This wasn't my first time at NYCC, but this was definitely the best experience I've had at the show, and not just because I seem to have escaped the dreaded "con crud". This year rocked for two simple reasons : focus and achievement.

In the past my approach to the con was pretty scatter shot. I would get up to the show floor, run as fast as the crowd would permit to the DC booth and proceed to circle, like a vulture, looking for freebies. Then I would attend a few panels, check out artist's alley, get in line for signings, catch a screening, and meander about the show floor aimlessly for three days. I spent my money on  sketches from the few artists who would do them for $40 or less and trades from the numerous vendors that offered them at a 50% discount. Last year I left the con with quite a lot of stuff but felt somewhat unfulfilled by the experience.

This year I made up my mind early on to treat the comic con as a working vacation. Screenings and signings were out, as was sketch collecting (I was tempted early on by a short line at George Perez' table for $40 sketches but kept my resolve). The only panels I intended to attend were the ones focused on the business of comics or the craft of creating them. The only books I was going to buy were creator owned ones and I was going to show Jesus E. Lee to as many people as possible.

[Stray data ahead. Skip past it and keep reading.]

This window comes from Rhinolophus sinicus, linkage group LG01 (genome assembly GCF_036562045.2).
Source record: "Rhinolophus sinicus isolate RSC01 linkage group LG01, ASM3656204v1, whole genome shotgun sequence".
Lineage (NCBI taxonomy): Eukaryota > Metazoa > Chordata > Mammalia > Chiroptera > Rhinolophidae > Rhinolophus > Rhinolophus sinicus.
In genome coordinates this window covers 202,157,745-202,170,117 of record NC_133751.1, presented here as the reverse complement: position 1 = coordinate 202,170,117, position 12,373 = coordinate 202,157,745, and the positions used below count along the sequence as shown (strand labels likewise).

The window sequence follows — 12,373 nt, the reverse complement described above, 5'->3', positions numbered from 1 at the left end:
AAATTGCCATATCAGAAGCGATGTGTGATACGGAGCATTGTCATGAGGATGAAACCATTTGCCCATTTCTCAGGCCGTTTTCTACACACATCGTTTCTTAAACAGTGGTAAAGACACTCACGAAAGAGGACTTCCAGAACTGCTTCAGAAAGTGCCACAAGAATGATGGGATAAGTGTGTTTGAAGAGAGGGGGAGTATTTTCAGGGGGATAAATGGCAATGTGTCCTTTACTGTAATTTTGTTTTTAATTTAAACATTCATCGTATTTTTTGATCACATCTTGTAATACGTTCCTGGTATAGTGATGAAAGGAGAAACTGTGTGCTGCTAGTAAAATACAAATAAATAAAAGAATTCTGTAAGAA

All in all it worked out pretty well. I did end up buying two volumes of Showcase Presents The Legion of Superheroes (what can I say, I love silver age too much!), and I had to sit through three promotional panels to see Grant Morrison, Brian K Vaughan and Jonathan Hickman talk about writing (believe me it was worth it), but otherwise I stuck to my guns. By the end of the weekend I had lost count of the number of people who had either seen Jesus E. Lee to or been told about it (Grant Morrison smiled when he heard the concept). There was a lot of great encouragement and some thoughtful criticism from people at all levels of the comic book hierarchy, and I came away with a sense that my goal is not as far fetched as I might have believed a week ago. I may not have as much stuff to read but I feel vindicated as a writer.

Finally in the last panel of the last day, I watched Kubert School professor Fernando Ruiz do an art demonstration and drawing tutorial. At the end they had a trivia contest to determine who got the piece and I walked away with a full size sketch of the Man of Steel himself. So all that and some damn nice art too. Not bad,  if I do say so myself.